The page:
Looking Back on the Journey

It was May of 2012 when we began to use our blog to muse about why the Stewardship Foundation was founded, what we believe in, and it should matter to our investors and friends.

In 2009, some Christians gathered in New York City and drafted a declaration that became a “call of Christian Conscience” and we responded by mirroring their stated moral principles:

  • Sanctity of human life
  • Dignity of marriage as a union between husband and wife
  • Freedom of conscience and religion

With this as a basis, we wrote our Credo of Beliefs:

We believe… in transformational giving.

We believe… that giving is a collaborative act between the donor, the charity, and their God.

We believe… that transformational giving is not about the bottom line, but about the heart.

We believe… that transformational giving creates partnerships that impact entire communities.

We believe… in the sanctity of human life, marriage and sexual morality, and religious freedom and the rights of conscience.

We believe… that it is our responsibility to care for the poor, the sick and the disadvantaged, and to use our talents for the betterment of mankind through education, opportunity and freedom.

In 2021, we stand firm to this Credo. No news story headline, political debate, popular media, or “woke conscience” can deter us from these beliefs because they are founded in Scripture. 

To read the original text, use either the Internet’s “wayback machine” (sites such as the Manhattan Declaration may be removed at any time), or the original archive here.

If you feel strongly, as we do, and you haven’t signed the Declaration yet, you can still sign it here.

This journey of financial stewardship involves a process of understanding, acknowledging, accepting, and acting with awareness and intent. We are grateful to have the opportunity to partner with you on this journey.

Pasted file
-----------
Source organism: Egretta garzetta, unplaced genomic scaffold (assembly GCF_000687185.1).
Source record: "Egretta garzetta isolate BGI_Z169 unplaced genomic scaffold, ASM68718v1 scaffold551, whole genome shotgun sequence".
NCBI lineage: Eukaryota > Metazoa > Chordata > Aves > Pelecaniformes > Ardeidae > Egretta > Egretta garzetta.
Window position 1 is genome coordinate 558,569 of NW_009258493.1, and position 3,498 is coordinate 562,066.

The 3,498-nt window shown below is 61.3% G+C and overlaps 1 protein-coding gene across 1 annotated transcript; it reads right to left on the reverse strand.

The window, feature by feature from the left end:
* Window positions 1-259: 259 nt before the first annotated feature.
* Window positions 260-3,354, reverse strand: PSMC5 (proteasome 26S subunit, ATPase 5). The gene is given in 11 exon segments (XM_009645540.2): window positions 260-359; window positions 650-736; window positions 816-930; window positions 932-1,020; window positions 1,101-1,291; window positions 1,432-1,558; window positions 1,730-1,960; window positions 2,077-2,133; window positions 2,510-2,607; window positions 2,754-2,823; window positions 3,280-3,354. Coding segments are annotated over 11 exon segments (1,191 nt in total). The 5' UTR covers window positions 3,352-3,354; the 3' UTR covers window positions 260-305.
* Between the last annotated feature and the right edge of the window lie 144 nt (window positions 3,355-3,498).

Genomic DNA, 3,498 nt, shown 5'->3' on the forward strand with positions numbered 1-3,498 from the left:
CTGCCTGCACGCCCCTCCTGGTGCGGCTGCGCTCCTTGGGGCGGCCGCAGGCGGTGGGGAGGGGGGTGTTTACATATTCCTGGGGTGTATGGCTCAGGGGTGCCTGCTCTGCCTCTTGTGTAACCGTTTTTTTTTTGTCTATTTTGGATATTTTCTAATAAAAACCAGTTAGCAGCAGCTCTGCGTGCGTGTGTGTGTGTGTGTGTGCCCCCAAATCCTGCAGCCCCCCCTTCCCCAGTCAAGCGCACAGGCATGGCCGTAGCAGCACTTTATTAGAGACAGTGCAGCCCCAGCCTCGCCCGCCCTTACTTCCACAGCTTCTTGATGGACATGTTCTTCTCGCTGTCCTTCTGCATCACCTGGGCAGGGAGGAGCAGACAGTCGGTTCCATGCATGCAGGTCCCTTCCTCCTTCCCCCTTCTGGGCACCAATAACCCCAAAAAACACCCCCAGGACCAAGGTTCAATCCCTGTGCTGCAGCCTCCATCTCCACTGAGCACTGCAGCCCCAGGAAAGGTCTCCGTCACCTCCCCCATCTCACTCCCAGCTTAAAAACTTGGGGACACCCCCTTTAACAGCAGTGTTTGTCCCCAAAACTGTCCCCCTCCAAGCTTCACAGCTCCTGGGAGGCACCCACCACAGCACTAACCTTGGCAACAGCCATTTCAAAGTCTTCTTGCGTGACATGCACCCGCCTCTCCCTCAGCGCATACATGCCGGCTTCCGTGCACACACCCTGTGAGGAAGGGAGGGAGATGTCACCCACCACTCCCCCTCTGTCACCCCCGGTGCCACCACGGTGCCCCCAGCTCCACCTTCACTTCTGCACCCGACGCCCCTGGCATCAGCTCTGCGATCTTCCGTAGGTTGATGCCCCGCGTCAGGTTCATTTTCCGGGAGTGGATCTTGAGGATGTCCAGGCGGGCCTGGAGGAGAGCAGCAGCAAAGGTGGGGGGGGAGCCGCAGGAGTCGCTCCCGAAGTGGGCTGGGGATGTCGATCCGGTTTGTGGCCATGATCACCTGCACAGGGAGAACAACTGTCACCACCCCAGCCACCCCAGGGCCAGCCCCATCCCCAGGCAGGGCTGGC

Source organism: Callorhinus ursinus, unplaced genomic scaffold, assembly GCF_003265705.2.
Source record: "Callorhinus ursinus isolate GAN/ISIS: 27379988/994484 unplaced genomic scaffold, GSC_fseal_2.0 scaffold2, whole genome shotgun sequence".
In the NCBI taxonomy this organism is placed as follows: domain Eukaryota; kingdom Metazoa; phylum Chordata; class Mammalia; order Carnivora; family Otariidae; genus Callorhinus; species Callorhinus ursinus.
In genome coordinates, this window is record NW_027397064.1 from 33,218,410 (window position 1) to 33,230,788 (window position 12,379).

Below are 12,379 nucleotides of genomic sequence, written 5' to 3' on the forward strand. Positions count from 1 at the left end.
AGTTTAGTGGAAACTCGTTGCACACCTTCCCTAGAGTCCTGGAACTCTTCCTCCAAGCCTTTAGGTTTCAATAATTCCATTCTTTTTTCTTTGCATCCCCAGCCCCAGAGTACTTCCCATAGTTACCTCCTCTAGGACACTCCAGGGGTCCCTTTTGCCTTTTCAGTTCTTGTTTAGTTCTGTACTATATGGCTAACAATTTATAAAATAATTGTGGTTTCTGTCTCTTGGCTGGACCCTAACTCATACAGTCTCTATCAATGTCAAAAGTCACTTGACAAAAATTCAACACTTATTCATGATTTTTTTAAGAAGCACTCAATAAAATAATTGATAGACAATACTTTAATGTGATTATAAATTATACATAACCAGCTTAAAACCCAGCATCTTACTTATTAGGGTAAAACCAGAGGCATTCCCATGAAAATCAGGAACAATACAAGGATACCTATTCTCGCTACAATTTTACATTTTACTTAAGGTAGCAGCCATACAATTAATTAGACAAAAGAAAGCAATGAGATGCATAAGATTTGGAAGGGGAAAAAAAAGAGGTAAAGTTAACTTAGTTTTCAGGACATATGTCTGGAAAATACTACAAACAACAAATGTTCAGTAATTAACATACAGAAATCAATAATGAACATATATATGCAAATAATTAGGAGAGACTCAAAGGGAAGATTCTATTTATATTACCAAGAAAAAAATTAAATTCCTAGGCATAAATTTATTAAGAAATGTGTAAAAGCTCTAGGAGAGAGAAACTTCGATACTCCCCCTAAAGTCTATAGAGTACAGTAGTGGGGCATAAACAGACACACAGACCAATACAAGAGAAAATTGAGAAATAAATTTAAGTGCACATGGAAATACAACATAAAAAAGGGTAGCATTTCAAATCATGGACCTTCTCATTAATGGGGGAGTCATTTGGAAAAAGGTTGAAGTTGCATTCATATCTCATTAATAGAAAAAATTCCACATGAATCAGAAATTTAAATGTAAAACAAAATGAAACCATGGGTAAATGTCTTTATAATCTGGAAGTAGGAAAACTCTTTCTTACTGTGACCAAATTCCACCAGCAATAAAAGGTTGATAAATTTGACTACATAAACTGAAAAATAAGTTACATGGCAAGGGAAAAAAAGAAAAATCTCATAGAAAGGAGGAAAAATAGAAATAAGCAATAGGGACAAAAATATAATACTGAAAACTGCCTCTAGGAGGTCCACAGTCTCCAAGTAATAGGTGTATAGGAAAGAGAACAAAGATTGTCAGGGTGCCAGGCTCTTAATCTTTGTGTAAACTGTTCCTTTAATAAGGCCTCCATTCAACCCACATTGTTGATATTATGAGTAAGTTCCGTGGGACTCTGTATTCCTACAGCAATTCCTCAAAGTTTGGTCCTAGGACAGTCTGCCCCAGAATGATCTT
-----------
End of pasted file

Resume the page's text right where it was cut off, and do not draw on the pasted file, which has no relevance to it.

Religious Freedom Is Not an Option

The Stewardship Foundation has, as a founding principle, support of religious freedom. If so, why should you care? What does it mean? You may recall how the earliest Christians, Peter and Paul, refused to compromise. When they were ordered to stop preaching their answer was, “Judge for yourselves whether it is right in God’s sight to obey you rather than God. For we cannot help speaking about what we have seen and heard.” (Acts 4:19)

For us, Freedom of Religion means that no person should be compelled to embrace any religion against his will, nor should persons of faith be forbidden to worship God according to the dictates of conscience, or to express freely and publicly their deeply held religious convictions. Neither should anyone be compelled to invest in morally irresponsible corporations, nor live in fear of being mocked and vilified because they conduct their business or personal affairs in accordance with the dictates of their conscience.

For all of us, religious freedom is supported by the U.S. Constitution. The First Amendment gives Americans the right to practice their own religion, or no religion at all. Religious freedom is exercised when we teach, practice our faith, worship God, or observe religious holidays – or when we freely choose not to believe in any religion at all! The Catholic bishops in the U.S. adopted religious freedom as a signature issue in response to the objections to contraception provisions in the Affordable Care Act.

Pope St. John Paul II said, “Religious freedom, an essential requirement of the dignity of every person, is a cornerstone of the structure of human rights, and for this reason, an irreplaceable factor in the good of individuals and of the whole society as well as of the personal fulfillment of each individual.”

During his visit to Philadelphia this past summer, Pope Francis said ”the right to religious freedom is a fundamental right which shapes the way we interact socially and personally with our neighbors whose religious views differ from our own.”

Last year in Rome, Iraqi Patriarch of the Chaldeans, Archbishop Louis Raphael Sako, said “If they kill us all, will you do something then?” Do we not have a responsibility to that man, and to the others of Iraq and Syria—Christian, Yazidi, and Muslim alike—who are fending for, or fleeing for, their lives?

Do you detect a theme here? As we march bravely into another year, our thoughts are focused as always on servicing our donor clients and our nonprofit partners according to the tenets of our Foundation – and that includes the defense of religious liberty as well as life, marriage, and family value issues. As always, if we can help you or someone you know to better understand the tools of morally responsible investing, or if we can help your nonprofit to attract major donors, please reach out. We, by the grace of God, are here to serve.